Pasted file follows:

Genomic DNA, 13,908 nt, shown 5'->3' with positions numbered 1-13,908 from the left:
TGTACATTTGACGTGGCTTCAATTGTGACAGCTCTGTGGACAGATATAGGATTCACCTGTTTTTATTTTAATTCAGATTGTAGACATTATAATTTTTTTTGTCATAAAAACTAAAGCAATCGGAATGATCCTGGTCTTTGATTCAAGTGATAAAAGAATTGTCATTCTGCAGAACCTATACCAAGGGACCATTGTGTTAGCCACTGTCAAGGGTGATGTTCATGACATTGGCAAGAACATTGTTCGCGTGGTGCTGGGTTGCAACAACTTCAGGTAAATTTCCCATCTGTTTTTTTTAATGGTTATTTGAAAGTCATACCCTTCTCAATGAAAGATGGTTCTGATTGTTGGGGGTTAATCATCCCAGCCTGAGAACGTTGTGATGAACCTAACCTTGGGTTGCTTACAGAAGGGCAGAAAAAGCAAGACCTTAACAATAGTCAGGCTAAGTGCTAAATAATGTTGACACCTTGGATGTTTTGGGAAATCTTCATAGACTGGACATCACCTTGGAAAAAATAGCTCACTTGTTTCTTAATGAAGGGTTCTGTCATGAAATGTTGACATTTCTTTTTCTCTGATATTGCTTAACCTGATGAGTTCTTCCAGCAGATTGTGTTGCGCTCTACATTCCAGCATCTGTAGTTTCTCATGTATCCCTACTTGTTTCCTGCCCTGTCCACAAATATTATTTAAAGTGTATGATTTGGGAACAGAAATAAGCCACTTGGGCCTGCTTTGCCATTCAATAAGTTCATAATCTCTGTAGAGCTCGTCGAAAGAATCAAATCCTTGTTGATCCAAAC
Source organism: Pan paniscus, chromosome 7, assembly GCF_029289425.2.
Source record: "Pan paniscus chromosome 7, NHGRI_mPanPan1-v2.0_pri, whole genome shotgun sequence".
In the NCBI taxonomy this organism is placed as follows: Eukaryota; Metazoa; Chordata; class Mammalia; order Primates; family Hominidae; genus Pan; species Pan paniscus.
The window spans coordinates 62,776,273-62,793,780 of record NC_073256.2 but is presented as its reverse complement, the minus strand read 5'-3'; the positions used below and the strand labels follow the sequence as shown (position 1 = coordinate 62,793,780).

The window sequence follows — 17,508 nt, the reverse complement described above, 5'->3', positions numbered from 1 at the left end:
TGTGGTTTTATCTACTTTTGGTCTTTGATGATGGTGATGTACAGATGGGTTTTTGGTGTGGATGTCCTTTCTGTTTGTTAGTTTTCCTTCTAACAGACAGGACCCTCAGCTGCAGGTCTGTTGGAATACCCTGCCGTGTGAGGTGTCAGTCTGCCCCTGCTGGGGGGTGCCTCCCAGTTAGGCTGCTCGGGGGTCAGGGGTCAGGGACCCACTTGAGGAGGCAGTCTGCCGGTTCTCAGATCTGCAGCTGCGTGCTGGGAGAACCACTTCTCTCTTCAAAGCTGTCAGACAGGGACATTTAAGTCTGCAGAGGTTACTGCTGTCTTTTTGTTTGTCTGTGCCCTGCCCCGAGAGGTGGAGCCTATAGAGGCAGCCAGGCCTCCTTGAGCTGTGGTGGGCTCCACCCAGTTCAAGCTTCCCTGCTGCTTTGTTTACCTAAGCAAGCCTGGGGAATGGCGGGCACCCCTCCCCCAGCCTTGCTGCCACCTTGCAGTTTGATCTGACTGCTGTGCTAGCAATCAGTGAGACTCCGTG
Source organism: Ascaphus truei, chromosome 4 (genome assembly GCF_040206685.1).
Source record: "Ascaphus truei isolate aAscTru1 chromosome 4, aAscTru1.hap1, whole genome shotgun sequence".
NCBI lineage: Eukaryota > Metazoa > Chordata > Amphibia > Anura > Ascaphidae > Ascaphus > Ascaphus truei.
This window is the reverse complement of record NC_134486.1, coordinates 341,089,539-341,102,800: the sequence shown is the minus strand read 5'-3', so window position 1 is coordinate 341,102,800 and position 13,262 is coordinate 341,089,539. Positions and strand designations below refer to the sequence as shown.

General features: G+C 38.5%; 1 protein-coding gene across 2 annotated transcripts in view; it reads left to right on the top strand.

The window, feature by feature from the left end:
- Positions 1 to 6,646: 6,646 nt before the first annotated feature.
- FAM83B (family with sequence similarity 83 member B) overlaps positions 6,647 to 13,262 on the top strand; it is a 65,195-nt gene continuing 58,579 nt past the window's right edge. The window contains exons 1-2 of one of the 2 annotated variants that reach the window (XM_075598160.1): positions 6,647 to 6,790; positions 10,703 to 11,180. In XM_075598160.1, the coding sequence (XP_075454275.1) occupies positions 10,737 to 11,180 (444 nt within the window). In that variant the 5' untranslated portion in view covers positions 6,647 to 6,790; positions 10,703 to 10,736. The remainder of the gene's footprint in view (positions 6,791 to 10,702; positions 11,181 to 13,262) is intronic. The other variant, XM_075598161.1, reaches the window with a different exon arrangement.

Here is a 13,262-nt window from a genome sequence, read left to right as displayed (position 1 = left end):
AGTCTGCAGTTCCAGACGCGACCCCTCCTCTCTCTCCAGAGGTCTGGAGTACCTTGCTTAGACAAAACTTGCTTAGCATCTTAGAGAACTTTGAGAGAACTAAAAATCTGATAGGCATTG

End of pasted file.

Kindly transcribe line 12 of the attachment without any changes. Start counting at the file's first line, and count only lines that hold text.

This window is the reverse complement of record NC_134486.1, coordinates 341,089,539-341,102,800: the sequence shown is the minus strand read 5'-3', so window position 1 is coordinate 341,102,800 and position 13,262 is coordinate 341,089,539. Positions and strand designations below refer to the sequence as shown.